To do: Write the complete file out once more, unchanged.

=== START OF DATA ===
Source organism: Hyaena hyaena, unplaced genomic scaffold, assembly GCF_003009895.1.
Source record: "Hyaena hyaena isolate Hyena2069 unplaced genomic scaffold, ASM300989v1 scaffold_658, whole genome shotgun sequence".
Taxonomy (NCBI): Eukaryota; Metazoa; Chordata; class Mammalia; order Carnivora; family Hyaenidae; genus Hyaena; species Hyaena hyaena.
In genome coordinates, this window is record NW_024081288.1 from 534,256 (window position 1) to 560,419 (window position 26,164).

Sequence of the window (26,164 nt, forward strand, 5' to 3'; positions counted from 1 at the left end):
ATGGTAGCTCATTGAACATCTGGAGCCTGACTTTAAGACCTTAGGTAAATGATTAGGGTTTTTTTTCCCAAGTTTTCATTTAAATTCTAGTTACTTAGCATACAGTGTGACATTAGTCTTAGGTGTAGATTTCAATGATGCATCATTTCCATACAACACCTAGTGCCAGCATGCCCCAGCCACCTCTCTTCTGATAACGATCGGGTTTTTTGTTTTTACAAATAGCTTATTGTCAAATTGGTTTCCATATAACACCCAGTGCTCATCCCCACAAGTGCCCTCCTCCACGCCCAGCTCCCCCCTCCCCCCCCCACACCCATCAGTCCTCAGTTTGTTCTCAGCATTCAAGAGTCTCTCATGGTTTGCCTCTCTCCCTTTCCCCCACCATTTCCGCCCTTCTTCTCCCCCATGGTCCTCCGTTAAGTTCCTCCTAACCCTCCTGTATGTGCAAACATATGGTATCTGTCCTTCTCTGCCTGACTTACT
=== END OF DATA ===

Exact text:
Source organism: Hyaena hyaena, unplaced genomic scaffold, assembly GCF_003009895.1.
Source record: "Hyaena hyaena isolate Hyena2069 unplaced genomic scaffold, ASM300989v1 scaffold_658, whole genome shotgun sequence".
Taxonomy (NCBI): Eukaryota; Metazoa; Chordata; class Mammalia; order Carnivora; family Hyaenidae; genus Hyaena; species Hyaena hyaena.
In genome coordinates, this window is record NW_024081288.1 from 534,256 (window position 1) to 560,419 (window position 26,164).

Sequence of the window (26,164 nt, forward strand, 5' to 3'; positions counted from 1 at the left end):
ATGGTAGCTCATTGAACATCTGGAGCCTGACTTTAAGACCTTAGGTAAATGATTAGGGTTTTTTTTCCCAAGTTTTCATTTAAATTCTAGTTACTTAGCATACAGTGTGACATTAGTCTTAGGTGTAGATTTCAATGATGCATCATTTCCATACAACACCTAGTGCCAGCATGCCCCAGCCACCTCTCTTCTGATAACGATCGGGTTTTTTGTTTTTACAAATAGCTTATTGTCAAATTGGTTTCCATATAACACCCAGTGCTCATCCCCACAAGTGCCCTCCTCCACGCCCAGCTCCCCCCTCCCCCCCCCACACCCATCAGTCCTCAGTTTGTTCTCAGCATTCAAGAGTCTCTCATGGTTTGCCTCTCTCCCTTTCCCCCACCATTTCCGCCCTTCTTCTCCCCCATGGTCCTCCGTTAAGTTCCTCCTAACCCTCCTGTATGTGCAAACATATGGTATCTGTCCTTCTCTGCCTGACTTACT